Report: Process for contesting shipping rates must be updated

A report from the National Research Council's Transportation Research Board said regulations and procedures are out of date and failing to meet the needs of many rail shippers in today's marketplace, the council said on Wednesday.

The report said that while a majority of grain, coal and chemicals rely on railway shipping, rising costs have been more extensive than general rises in inflation. The Staggers Rail Act of 1980 does allow shippers to contest rates, but the council found the process arbitrary and unreliable. The council suggests that the Department of Transportation develop and test a more effective system.

The Surface Transportation Board (STB) oversees railroads and is the main regulatory body. It also is charged with judging rate disputes, and the lengthy litigation process often keeps shippers from pursuing this option.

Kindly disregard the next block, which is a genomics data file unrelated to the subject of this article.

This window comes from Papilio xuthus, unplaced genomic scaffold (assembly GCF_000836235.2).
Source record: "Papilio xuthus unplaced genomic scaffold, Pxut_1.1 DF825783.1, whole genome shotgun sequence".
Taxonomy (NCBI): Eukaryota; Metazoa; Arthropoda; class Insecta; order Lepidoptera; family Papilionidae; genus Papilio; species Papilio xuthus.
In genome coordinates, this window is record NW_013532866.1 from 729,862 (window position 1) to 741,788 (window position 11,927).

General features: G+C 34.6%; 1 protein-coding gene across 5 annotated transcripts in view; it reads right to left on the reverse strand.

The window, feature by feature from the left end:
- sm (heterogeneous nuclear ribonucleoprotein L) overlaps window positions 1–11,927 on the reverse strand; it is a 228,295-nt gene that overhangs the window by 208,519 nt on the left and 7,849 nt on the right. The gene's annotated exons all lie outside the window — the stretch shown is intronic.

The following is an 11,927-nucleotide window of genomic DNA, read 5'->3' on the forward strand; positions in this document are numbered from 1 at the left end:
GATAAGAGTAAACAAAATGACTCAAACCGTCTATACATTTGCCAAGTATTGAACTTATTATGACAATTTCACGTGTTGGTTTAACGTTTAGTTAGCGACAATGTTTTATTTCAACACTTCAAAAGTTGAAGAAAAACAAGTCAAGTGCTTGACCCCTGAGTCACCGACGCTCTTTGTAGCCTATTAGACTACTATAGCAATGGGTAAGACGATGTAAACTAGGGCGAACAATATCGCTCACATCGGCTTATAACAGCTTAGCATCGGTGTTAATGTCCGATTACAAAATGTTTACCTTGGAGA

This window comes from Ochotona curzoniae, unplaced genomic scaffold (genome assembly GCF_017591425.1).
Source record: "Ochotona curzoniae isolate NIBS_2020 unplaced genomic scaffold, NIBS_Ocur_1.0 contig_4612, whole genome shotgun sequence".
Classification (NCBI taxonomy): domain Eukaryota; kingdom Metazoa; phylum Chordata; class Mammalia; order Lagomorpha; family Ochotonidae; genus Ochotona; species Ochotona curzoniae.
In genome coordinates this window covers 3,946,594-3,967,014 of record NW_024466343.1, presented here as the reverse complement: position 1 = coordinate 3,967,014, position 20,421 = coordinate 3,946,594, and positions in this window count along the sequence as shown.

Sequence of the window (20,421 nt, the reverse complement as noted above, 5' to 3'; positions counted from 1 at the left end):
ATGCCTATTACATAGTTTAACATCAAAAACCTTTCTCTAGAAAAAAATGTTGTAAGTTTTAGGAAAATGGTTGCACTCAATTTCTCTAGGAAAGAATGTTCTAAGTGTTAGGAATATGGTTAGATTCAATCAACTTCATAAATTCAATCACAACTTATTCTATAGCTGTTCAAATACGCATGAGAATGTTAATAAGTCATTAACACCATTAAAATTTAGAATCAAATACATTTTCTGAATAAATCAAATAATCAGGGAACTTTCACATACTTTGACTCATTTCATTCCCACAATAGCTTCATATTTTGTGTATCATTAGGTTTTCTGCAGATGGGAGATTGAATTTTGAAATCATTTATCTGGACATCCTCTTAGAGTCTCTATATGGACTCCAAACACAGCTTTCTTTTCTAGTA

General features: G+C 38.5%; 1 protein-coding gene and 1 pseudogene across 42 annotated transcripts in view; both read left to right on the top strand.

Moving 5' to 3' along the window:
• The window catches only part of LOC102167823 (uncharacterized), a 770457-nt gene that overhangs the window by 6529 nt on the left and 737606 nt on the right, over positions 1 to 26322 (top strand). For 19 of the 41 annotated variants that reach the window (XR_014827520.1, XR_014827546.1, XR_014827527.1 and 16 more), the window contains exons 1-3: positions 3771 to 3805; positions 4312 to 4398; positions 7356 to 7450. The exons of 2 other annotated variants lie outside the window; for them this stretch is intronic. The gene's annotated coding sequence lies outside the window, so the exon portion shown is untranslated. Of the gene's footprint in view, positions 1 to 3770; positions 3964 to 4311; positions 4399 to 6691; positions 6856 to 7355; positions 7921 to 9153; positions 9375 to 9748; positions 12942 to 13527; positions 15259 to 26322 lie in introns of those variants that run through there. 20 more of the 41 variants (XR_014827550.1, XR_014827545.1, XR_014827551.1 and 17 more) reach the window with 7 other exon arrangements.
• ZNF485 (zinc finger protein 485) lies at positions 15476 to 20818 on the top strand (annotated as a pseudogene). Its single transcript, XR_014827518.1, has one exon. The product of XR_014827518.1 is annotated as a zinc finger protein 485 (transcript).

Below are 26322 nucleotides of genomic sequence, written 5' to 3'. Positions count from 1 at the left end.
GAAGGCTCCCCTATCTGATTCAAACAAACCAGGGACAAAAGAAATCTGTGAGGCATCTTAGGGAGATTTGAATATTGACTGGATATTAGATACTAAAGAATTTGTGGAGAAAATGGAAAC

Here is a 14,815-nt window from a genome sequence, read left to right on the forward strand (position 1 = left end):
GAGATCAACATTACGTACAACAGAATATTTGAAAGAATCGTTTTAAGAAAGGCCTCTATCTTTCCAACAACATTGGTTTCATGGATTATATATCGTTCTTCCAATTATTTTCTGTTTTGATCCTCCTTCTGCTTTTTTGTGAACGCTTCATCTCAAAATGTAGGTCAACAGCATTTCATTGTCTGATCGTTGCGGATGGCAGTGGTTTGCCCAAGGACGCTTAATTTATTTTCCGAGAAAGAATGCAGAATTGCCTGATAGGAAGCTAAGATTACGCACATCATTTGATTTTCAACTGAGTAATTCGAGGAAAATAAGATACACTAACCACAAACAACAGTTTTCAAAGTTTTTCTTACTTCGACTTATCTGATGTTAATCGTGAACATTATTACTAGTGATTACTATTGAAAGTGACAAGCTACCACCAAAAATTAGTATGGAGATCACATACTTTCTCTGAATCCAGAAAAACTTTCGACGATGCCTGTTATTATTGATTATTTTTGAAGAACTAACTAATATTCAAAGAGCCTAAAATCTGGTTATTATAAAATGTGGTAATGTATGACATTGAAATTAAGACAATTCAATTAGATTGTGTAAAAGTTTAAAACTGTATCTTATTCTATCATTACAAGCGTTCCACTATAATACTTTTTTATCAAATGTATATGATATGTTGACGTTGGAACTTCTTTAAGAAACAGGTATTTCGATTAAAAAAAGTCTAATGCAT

“The committee’s two main recommendations go hand-in-hand,” committee Chairman Richard Schmalensee, professor emeritus of management and economics at the Massachusetts Institute of Technology, said. “Currently, burdensome STB rate hearings compensate for an unreliable initial process for identifying unusually high rates, and in effect, they safeguard railroad revenues by making it too costly for most shippers to litigate a case. So a more credible method for identifying unusually high rates would permit the use of less-burdensome arbitration procedures, while not risking the adequacy of railroad revenue.”

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Massachusetts Institute of Technology

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